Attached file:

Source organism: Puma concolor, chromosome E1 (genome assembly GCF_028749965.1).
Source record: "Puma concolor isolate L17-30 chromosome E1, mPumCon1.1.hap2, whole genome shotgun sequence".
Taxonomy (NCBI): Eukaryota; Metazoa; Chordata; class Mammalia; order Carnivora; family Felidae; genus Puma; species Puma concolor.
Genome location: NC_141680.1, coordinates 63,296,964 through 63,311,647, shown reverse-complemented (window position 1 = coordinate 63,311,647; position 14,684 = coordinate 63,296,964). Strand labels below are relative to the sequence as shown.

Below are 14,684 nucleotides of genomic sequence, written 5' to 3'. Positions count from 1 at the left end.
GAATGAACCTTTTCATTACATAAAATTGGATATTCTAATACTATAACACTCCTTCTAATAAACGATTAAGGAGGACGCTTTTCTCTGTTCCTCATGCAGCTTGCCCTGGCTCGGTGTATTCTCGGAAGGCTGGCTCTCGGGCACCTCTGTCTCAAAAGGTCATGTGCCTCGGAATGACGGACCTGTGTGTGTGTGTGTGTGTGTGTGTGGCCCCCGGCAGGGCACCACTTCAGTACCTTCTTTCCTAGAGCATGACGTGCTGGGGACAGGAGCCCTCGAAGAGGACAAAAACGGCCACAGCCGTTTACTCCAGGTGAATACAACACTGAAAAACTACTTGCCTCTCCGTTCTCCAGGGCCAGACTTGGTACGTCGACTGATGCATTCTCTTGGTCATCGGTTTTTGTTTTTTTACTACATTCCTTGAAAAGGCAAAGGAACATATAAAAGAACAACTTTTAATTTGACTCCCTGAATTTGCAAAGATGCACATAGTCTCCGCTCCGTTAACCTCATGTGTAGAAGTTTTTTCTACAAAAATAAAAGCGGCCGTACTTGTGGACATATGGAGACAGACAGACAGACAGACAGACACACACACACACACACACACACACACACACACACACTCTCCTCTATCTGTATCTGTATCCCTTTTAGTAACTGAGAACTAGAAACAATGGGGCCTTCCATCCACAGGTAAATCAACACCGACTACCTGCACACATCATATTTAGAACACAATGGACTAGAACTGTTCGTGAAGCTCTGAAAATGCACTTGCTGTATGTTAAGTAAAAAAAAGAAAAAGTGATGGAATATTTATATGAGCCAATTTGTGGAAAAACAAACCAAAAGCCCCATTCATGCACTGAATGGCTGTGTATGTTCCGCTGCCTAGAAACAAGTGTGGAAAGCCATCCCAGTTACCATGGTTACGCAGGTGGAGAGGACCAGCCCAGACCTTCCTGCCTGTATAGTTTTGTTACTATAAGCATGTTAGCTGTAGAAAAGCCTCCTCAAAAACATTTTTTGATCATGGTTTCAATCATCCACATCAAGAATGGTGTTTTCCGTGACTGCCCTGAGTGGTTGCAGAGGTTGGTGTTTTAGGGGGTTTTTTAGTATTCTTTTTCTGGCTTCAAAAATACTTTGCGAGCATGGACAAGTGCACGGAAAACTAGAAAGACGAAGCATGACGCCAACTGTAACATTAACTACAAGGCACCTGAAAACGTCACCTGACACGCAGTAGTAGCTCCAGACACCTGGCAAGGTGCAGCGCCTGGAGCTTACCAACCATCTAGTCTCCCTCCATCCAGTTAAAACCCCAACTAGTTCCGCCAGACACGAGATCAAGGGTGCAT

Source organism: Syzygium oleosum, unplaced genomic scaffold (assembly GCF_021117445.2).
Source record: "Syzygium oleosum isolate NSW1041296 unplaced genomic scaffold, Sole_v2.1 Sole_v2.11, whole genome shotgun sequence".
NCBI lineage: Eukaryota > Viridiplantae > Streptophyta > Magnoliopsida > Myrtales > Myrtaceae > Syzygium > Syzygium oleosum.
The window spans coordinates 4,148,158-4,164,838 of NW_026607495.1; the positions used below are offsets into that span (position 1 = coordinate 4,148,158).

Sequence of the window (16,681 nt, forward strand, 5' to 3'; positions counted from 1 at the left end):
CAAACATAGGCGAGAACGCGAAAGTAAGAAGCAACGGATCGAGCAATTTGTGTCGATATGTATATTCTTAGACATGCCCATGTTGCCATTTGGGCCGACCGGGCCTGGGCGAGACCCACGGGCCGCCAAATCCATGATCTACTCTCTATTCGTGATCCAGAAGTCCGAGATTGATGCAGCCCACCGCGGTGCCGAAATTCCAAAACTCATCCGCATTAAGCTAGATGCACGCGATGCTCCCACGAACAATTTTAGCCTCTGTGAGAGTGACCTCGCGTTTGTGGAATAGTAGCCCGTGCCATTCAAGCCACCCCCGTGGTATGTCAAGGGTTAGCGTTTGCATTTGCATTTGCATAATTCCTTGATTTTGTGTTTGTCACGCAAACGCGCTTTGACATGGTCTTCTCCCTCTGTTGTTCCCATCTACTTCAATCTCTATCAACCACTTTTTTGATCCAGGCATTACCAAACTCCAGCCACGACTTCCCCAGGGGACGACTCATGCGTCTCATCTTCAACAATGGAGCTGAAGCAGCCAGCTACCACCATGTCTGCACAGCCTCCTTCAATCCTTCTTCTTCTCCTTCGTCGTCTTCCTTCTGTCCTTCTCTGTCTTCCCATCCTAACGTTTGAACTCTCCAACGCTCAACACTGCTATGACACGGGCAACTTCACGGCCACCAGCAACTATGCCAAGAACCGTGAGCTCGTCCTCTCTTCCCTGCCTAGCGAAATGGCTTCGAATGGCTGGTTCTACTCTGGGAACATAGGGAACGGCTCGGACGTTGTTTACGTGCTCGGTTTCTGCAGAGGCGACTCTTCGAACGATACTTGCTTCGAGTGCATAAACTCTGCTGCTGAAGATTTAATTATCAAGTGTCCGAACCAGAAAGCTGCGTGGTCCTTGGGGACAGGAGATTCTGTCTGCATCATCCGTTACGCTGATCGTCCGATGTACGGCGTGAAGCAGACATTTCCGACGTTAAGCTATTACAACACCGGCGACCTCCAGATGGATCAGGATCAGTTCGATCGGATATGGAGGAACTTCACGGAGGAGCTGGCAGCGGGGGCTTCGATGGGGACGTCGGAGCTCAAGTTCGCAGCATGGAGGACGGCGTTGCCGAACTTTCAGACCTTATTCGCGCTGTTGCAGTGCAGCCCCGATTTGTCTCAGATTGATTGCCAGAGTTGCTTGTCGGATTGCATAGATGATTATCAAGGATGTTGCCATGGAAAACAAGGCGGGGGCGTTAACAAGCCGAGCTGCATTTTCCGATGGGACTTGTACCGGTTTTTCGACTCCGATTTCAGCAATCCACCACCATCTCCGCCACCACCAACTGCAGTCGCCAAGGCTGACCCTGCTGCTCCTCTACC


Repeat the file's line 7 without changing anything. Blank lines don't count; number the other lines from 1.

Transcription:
Source organism: Syzygium oleosum, unplaced genomic scaffold (assembly GCF_021117445.2).